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Rice Starch

Medically reviewed by Last updated on Jun 20, 2023.

Excipient (pharmacologically inactive substance)

What is it?

Starches are typically derived from corn or potato, but can also be derived from wheat or rice. Starches are used in the pharmaceutical industry for a wide variety of reasons, such as an excipient, a tablet and capsule diluent, a tablet and capsule disintegrant, a glidant, or as binder. Disintegrants enable tablets and capsules to break down into smaller fragments (dissolve) so that the drug can be released for absorption.[1] Starches also absorb water rapidly, allowing tablets to disintegrate appropriately.

Starches are also used in the food manufacturing industry for processing, and as food thickeners or stabilizers. There are many other diverse uses for starches in the manufacturing industry. Pregelatinized starch derives primarily from corn, has been cooked and then dried. Instant puddings, pie fillings, soup mixes, salad dressings, candy often contain pregelatinized starch.[2]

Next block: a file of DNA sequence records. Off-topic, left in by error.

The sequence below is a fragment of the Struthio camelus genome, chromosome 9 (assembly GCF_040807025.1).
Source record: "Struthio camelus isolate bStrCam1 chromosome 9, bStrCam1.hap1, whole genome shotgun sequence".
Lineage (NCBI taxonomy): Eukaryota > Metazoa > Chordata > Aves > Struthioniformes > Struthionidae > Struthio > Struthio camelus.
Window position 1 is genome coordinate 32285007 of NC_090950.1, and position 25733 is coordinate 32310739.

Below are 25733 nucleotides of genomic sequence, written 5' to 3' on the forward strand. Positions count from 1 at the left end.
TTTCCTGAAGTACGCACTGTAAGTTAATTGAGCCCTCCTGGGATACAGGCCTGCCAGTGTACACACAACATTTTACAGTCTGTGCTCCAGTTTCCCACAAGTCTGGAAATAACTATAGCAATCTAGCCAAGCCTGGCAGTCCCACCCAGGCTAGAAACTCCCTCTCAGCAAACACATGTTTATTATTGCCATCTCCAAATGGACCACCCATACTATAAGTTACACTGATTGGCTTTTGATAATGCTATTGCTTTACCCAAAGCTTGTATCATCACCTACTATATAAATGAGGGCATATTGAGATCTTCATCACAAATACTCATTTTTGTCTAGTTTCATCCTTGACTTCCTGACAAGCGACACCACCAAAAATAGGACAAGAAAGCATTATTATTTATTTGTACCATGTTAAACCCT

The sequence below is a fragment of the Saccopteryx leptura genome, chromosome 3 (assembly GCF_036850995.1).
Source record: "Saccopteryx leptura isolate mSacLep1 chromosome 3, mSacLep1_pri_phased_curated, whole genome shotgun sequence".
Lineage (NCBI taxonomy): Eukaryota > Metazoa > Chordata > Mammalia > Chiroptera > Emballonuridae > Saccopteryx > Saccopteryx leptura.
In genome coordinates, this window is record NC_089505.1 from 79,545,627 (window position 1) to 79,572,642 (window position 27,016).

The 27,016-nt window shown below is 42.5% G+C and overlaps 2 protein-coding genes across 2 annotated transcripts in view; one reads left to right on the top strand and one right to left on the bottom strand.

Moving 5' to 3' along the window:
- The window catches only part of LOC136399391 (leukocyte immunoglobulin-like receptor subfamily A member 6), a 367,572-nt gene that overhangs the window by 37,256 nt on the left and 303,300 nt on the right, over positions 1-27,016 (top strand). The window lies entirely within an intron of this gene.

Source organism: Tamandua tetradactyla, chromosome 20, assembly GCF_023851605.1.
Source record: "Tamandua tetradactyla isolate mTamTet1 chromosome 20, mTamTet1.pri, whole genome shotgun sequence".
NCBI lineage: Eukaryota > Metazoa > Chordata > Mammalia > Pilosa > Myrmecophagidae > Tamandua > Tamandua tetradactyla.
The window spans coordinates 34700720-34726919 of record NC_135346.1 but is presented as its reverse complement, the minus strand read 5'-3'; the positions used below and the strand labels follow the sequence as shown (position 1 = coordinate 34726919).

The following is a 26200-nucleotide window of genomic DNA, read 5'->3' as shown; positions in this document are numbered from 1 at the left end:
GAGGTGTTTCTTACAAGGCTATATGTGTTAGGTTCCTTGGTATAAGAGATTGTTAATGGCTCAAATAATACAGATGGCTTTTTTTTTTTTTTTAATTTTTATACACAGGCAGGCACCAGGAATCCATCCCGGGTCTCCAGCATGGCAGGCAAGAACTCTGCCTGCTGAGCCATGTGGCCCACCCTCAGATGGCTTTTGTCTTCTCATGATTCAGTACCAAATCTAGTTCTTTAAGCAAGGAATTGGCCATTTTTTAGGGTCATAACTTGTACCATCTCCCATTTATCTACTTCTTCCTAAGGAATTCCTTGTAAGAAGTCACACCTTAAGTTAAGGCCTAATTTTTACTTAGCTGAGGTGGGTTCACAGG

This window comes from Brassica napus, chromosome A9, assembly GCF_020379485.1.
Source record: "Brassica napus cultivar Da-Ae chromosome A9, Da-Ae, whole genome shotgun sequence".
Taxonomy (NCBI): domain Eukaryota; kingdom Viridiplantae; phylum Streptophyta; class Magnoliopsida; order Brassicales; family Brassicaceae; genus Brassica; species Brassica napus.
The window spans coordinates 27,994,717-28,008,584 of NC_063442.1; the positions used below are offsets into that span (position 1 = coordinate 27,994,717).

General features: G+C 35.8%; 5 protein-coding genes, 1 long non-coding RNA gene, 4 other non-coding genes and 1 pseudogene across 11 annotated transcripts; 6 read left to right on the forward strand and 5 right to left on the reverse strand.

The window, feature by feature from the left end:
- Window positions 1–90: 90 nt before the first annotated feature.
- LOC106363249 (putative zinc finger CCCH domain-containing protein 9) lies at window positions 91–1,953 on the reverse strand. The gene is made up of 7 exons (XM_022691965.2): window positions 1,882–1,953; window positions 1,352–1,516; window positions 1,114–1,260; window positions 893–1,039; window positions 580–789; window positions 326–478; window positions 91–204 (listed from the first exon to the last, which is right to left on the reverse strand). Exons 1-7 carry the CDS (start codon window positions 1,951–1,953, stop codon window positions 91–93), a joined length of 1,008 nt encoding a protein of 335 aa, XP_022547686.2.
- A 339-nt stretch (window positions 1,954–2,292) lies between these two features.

Pregelatinized starches (dried, cooked starches) are highly digestible. Consumption of excessive quantities of raw starch has resulted in obesity and iron-deficiency anemia in human subjects. However, there is no evidence to suspect a hazard to the public when they are used at levels that are now current or that might reasonably be expected in the future; indeed corn starch is often used in daily cooking.[3]

List of medications using Rice Starch


  1. Dave RH. Overview of pharmaceutical excipients used in tablets and capsules. Drug Topics (online). Advanstar. 10/24/2008 Accessed 08/19/2011
  2. David A Bender. Starch, Pregelatinized. A Dictionary of Food and Nutrition. 2005. Retrieved March 19, 2012 from
  3. FDA’s SCOGS database; Wheat Starch; SCOGS-Report Number: 115; Accessed March 19, 2012.

Further information

Always consult your healthcare provider to ensure the information displayed on this page applies to your personal circumstances.